CourtHigh Court
JudgeMr. Justice Cregan
Judgment Date15 December 2022
Neutral Citation[2022] IEHC 741
Docket Number[2017 8782 P]
Ryanair DAC
SC Vola.Ro SRL


(By Order of Court of 8th March, 2019)
Ypsilon.net AG

[2022] IEHC 741

[2017 8782 P]


JUDGMENT of Mr. Justice Cregan delivered on the 15th day of December, 2022


. This judgment deals with two motions in the above proceedings. These are:

  • (1) the application by the second named defendant for an order striking out certain paragraphs in the amended statement of claim dated 15 th March, 2019 (which paragraphs are set out in the schedule to the notice of motion); and

  • (2) the application by the second named defendant for liberty to file an amended defence and, more substantively, a competition law counter-claim against the plaintiff in these proceedings.

Motion to strike out parts of the plaintiff's statement of claim

. The second named defendant's application seeking to strike out parts of the plaintiff's amended statement of claim against the second defendant was brought by a notice of motion dated 22 nd March, 2022. The matter was heard before me over two days on 6 th and 7 th October, 2022.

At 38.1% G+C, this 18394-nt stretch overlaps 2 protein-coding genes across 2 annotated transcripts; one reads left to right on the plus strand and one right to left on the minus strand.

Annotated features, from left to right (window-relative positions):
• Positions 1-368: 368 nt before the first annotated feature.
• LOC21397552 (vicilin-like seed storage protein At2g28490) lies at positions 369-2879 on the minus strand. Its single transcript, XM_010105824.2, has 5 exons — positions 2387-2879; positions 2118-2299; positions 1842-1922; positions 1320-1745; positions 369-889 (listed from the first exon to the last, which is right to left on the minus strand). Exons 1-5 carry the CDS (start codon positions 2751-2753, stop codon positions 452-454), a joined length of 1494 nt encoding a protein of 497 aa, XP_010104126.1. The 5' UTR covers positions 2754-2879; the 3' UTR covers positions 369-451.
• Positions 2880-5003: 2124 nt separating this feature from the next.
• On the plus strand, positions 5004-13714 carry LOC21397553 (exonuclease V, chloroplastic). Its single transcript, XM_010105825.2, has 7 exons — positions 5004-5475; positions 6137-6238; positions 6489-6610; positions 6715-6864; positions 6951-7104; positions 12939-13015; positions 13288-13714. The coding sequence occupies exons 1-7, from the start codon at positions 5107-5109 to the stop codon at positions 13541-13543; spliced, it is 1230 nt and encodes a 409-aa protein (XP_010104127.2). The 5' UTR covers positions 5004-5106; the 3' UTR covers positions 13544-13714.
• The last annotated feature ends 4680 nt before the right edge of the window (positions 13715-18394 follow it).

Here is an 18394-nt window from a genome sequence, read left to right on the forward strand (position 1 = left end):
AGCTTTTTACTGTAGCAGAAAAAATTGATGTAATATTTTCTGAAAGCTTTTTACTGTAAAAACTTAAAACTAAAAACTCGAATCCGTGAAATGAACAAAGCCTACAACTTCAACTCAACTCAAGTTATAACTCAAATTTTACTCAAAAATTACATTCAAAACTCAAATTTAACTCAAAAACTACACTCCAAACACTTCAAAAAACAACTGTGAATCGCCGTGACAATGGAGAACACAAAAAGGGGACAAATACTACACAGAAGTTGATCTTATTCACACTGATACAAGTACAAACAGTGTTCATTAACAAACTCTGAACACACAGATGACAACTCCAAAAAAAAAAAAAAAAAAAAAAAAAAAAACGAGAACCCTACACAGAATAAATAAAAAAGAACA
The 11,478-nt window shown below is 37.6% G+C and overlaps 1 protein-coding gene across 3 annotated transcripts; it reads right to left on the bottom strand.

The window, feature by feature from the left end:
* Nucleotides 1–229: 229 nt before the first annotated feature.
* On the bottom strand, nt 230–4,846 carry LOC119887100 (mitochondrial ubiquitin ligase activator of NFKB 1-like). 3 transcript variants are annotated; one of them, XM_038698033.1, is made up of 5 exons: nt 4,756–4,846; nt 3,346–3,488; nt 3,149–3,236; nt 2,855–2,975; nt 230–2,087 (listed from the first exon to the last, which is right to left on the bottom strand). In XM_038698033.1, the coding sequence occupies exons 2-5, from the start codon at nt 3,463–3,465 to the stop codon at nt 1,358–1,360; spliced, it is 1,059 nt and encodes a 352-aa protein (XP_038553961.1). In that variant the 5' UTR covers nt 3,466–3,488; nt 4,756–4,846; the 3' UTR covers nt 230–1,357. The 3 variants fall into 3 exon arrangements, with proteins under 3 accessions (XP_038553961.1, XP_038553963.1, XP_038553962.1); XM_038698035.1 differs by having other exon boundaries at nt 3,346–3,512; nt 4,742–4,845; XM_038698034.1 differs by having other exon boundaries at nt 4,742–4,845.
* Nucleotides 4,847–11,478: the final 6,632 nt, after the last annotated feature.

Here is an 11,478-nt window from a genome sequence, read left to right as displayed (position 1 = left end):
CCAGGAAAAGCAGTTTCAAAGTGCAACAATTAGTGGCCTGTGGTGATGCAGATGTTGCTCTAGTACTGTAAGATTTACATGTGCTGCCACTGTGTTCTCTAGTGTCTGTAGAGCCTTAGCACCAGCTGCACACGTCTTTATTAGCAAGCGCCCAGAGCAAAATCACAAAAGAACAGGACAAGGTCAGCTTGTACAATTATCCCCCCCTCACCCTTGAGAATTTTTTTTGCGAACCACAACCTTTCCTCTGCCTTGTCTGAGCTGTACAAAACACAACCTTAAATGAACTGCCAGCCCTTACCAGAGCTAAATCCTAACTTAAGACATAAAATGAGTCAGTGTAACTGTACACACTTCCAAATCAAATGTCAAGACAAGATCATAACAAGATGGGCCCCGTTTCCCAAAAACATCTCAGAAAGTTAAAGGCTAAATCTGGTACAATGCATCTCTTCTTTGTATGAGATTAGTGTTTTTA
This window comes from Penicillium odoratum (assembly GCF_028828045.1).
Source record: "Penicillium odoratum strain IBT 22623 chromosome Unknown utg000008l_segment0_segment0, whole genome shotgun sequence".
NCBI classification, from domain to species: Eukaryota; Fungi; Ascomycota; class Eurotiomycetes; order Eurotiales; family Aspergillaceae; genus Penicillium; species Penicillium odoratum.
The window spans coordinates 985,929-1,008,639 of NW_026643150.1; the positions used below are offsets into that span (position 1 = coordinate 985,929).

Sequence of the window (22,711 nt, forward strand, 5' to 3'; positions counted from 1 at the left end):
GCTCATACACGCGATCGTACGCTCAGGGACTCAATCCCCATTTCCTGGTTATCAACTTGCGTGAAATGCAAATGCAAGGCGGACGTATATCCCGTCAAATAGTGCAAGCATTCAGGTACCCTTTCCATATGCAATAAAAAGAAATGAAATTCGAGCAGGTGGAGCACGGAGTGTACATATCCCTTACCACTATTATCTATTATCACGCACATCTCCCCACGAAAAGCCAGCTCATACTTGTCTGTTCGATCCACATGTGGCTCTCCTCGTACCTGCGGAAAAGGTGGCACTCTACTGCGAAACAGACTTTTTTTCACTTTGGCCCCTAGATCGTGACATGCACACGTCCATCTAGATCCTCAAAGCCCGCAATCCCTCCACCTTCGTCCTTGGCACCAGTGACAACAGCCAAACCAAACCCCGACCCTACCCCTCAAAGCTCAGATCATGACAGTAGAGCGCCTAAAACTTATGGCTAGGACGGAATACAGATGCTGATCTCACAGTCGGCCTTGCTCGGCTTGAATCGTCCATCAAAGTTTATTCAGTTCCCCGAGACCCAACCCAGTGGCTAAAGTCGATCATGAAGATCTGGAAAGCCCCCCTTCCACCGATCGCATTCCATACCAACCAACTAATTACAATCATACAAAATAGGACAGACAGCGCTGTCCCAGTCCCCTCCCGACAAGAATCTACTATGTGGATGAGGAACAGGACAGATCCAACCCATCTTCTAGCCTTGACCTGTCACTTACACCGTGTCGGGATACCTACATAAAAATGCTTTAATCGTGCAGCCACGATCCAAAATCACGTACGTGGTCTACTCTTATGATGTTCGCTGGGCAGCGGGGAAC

. The notice of motion, at paragraph 1, sought an order in the following terms:

1. An order striking out the pleadings in the amended statement of claim dated 15 th March, 2019 (the “amended statement of claim”) set out in the schedule to this notice of motion on the basis that the plaintiff is precluded from advancing such pleadings as against the second named defendant and/or that the court lacks jurisdiction to hear these proceedings insofar as they relate to those pleadings as against the second named defendant on the basis of O.15 r.13 of the Rules of the Superior Courts and/or Article 8.1 of Regulation 12/15/2012. (Emphasis added)


. At paragraph 3 of the notice of motion, the second defendant seeks a declaration that the plaintiff is precluded from advancing, in these proceedings, any allegation as against the second named defendant which goes beyond the specific allegations being advanced against the first named defendant or any allegation relating to services alleged to be provided by the second defendant to anyone other than the first defendant.


. In essence, the second named defendant is seeking to limit the plaintiff's claim (as against the second defendant) to the provision of the second defendant's services to the first named defendant only rather than, as the plaintiff claims, to the provision of its services to all its clients.